FIG. 1 illustrates an example of a mixed-signal filter 10 in accordance with an aspect of the invention. The mixed-signal filter 10 can be configured in any of a variety of communications devices, such as a handheld wireless communications device. For example, the mixed-signal filter 10 can be configured in a wireless receiver, such that the mixed-signal filter 10 can operate to filter downconverted and/or demodulated RF signals received at an antenna.

In the example of FIG. 1, the mixed-signal filter 10 receives an analog input signal AN_IN, which can be an RF signal that is downconverted to an intermediate frequency (IF) analog communication signal. The analog signal AN_IN is provided to a signal combiner 12 configured to combine the analog signal AN_IN with an analog feedback signal 14. The signal combiner 12, for example, can be implemented as a switched-capacitor subtractor system. The combination of the analog signal AN_IN and the analog feedback signal 14 can be performed by the signal combiner 12 in any of a variety of ways. As an example, the analog signal AN_IN and the analog feedback signal 14 can be combined in the voltage domain, the current domain, or the charge domain in which charge on one or more capacitors is combined. The signal combiner 12 can also include one or more additional analog circuit components, such as an attenuator to reduce the combined power of the analog signal AN_IN and the analog feedback signal 14. The signal combiner 12 provides an output that is a combined signal 16.

The combined signal 16 is input to an analog signal path 18 that is configured to process the combined signal 16. In the example of FIG. 1, the analog signal path 18 includes an analog filter 20 and an amplifier 22. The analog filter 20 can be configured as any of a variety of analog filters, such as a switched capacitor filter. As such, the analog filter 20 can be configured as a single-order filter to provide a simple frequency response. The amplifier 22 can be configured as a gain amplifier having a gain factor of greater than or equal to one, or can be configured as an attenuator to reduce the power of the combined signal output from the analog filter 20. Those skilled in the art will understand other types of analog circuitry and/or components that can be arranged to provide means for performing desired processing of the combined signal 16 in the analog domain. Additionally or alternatively, the signal combiner can be considered as part of the analog path 18. The analog signal path 18 thus provides an output signal 24 that is a processed (e.g., filtered and/or amplified) version of the combined signal 16.

The processed analog signal 24 is provided to an analog-to-digital converter (ADC) 26 configured to convert the processed analog signal 24 to the digital domain. As an example, the ADC 26 can be implemented as a flash ADC, a pipelined ADC, a sigma-delta ADC, or any of a variety of different types of ADC. Thus, the ADC 26 generates a digital signal DIG_OUT that is a digital version of the processed analog signal 24. The digital signal DIG_OUT is output from the mixed-signal filter 10, such that it can be provided to any of a variety of additional processing devices, such as down-sampling, synchronization, and/or additional filtering devices. The digital signal DIG_OUT is also provided to a digital feedback filter 28. The digital feedback filter 28 can be configured as a programmable digital filter that is operative to provide further filtering of the digital signal DIG_OUT, in addition to that already performed by the analog filter 20.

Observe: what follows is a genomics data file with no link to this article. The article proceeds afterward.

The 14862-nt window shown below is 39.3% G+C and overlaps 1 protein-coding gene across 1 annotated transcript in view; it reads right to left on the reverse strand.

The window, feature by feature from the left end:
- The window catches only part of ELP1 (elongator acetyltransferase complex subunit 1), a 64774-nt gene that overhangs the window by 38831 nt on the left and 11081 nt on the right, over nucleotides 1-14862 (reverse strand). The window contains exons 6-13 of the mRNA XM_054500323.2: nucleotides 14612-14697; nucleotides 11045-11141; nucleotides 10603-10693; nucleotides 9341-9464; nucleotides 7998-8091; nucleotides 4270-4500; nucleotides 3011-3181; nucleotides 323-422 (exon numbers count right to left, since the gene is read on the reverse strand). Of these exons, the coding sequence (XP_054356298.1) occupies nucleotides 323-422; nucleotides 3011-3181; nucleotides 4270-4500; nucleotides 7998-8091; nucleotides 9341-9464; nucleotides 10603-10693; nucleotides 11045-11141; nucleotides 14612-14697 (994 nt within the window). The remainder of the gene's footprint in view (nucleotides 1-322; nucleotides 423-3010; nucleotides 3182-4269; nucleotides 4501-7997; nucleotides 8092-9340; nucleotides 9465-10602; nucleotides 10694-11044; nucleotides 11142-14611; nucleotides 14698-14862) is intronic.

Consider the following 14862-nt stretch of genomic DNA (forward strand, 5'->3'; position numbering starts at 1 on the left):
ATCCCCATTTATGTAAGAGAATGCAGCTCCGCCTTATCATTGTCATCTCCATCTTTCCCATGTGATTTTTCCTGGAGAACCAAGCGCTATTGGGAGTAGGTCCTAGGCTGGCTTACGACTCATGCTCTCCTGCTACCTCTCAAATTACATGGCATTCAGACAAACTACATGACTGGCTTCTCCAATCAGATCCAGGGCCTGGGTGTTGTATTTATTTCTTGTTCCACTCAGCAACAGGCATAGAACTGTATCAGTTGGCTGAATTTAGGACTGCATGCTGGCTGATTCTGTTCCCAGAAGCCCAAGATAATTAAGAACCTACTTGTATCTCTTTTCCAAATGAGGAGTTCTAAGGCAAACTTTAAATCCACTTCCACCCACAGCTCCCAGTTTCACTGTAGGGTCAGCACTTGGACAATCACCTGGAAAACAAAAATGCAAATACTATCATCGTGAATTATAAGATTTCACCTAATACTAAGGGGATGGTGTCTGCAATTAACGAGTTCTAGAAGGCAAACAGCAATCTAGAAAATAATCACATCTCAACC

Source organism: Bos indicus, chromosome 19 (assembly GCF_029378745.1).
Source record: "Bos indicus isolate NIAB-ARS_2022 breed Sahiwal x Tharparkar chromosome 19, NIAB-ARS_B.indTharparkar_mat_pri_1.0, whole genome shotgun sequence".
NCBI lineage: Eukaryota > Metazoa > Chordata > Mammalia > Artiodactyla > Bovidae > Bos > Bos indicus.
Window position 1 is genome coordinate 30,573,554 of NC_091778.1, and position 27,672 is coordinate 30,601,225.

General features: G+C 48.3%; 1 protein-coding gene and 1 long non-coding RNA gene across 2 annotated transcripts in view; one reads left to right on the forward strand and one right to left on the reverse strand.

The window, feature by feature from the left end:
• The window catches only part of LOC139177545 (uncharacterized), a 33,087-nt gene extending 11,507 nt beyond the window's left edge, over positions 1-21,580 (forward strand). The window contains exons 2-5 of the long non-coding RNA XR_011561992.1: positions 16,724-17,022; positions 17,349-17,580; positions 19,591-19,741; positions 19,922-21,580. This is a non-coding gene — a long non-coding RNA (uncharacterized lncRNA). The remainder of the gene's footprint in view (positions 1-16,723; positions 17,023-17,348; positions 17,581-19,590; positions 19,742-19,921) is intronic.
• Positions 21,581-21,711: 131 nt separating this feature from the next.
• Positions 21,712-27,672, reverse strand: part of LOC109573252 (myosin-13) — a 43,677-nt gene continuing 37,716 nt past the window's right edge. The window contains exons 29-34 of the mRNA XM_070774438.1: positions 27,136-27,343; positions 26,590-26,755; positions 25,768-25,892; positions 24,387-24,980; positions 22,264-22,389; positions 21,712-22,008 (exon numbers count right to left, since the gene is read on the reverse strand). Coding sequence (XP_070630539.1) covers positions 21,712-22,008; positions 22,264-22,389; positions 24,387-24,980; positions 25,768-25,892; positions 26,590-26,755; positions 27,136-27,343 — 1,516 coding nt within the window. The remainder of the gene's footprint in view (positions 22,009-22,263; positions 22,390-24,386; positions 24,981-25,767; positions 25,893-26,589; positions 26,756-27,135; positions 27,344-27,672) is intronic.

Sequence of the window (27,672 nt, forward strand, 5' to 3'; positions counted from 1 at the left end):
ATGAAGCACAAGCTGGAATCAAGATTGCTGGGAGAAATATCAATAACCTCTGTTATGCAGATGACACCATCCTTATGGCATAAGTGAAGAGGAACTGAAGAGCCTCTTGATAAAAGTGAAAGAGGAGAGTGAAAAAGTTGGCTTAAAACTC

The mixed-signal filter 10 also includes a filter controller 30 configured to provide programming commands to the digital feedback filter 28. The filter controller can be implemented as including a register or other storage that can store filter coefficients. Additionally or alternatively, the filter controller can include digital logic, a digital signal processor or an application specific integrated circuit configured to program the digital feedback filter.

As an example, the digital feedback filter 28 can be programmed by the filter controller 30 to set poles, zeros, and/or gain associated with the frequency spectrum of the digital signal DIG_OUT. As a result, interferer signals at a frequency range that is close to the frequency range of the signal of interest in the digital signal DIG_OUT can be removed based on the programming commands provided by the filter controller 30. The filter controller 30 can be configured to set the poles, zeros, and/or gain, such as based on preset commands from associated control circuitry.

The poles, zeros, and/or gain can be defined for a given application by a user or be defined based on a specific known communication format or standard. As an example, upon the wireless communication device that includes the mixed-signal filter 10 communicating in the Global System for Mobile Communications (GSM) standard, the filter controller 30 can be configured to set a zero at a specific frequency based on a known interferer in the GSM frequency band. As another example, the filter controller 30 can be configured to program the digital feedback filter 28 dynamically, such as in response to detecting an interferer signal during run-time operation of the wireless communication device in which the mixed-signal filter 10 is included. Accordingly, the digital feedback filter 28 can be programmed to have a predetermined transfer function corresponding to the frequency spectrum associated with the digital signal DIG_OUT.